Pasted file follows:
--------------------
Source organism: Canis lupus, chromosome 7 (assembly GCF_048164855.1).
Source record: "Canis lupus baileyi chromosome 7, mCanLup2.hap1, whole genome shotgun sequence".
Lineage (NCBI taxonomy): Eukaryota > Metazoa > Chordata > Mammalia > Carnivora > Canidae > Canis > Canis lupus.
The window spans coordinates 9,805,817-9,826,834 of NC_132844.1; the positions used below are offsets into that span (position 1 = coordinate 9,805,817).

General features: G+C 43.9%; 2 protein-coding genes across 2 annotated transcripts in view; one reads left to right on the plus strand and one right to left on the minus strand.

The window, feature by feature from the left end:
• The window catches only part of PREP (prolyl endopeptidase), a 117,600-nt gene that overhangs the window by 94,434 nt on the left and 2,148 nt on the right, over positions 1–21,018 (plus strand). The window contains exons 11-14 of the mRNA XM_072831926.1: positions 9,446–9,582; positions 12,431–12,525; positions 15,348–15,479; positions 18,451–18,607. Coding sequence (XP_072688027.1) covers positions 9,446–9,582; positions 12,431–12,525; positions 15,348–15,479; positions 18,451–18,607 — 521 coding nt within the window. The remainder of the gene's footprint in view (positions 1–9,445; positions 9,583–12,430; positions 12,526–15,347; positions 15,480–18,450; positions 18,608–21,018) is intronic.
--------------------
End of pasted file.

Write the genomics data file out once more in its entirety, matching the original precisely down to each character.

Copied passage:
Source organism: Canis lupus, chromosome 7 (assembly GCF_048164855.1).
Source record: "Canis lupus baileyi chromosome 7, mCanLup2.hap1, whole genome shotgun sequence".
Lineage (NCBI taxonomy): Eukaryota > Metazoa > Chordata > Mammalia > Carnivora > Canidae > Canis > Canis lupus.
The window spans coordinates 9,805,817-9,826,834 of NC_132844.1; the positions used below are offsets into that span (position 1 = coordinate 9,805,817).

General features: G+C 43.9%; 2 protein-coding genes across 2 annotated transcripts in view; one reads left to right on the plus strand and one right to left on the minus strand.

The window, feature by feature from the left end:
• The window catches only part of PREP (prolyl endopeptidase), a 117,600-nt gene that overhangs the window by 94,434 nt on the left and 2,148 nt on the right, over positions 1–21,018 (plus strand). The window contains exons 11-14 of the mRNA XM_072831926.1: positions 9,446–9,582; positions 12,431–12,525; positions 15,348–15,479; positions 18,451–18,607. Coding sequence (XP_072688027.1) covers positions 9,446–9,582; positions 12,431–12,525; positions 15,348–15,479; positions 18,451–18,607 — 521 coding nt within the window. The remainder of the gene's footprint in view (positions 1–9,445; positions 9,583–12,430; positions 12,526–15,347; positions 15,480–18,450; positions 18,608–21,018) is intronic.